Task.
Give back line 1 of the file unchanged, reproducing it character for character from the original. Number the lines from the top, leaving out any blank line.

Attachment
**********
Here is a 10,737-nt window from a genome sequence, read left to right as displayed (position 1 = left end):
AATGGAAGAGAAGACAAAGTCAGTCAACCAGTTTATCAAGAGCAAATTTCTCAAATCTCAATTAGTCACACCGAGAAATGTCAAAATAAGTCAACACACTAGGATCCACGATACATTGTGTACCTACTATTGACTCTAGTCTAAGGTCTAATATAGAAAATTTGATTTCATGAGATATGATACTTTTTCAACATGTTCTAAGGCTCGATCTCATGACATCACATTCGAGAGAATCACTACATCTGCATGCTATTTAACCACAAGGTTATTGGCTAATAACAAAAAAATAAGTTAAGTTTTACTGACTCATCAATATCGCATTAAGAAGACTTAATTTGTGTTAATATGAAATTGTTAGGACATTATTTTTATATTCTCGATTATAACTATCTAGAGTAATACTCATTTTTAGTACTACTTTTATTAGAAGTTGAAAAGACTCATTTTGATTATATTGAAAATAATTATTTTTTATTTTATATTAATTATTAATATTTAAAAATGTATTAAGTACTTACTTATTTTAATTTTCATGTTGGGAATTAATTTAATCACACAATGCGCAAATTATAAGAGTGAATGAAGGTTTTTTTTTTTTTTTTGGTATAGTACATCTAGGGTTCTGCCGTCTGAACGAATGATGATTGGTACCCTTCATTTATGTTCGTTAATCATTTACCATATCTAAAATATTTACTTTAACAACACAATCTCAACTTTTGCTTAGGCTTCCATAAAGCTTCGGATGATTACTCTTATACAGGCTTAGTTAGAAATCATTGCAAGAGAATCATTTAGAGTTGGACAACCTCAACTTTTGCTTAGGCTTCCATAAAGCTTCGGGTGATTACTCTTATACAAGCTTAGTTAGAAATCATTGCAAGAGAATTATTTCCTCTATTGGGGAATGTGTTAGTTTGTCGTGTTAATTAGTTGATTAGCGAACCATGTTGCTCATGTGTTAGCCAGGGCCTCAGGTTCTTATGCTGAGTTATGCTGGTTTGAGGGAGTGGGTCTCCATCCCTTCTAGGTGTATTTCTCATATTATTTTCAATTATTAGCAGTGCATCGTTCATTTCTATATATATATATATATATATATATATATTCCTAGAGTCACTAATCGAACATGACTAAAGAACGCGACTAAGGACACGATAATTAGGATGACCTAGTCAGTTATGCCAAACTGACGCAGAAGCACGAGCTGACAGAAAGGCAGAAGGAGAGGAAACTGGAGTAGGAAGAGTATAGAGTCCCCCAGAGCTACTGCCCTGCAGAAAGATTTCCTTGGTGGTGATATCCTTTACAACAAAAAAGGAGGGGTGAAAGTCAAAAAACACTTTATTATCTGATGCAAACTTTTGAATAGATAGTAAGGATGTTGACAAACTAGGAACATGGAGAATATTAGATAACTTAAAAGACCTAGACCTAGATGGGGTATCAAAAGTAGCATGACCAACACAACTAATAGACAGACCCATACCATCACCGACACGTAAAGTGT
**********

Here is a 10,737-nt window from a genome sequence, read left to right as displayed (position 1 = left end):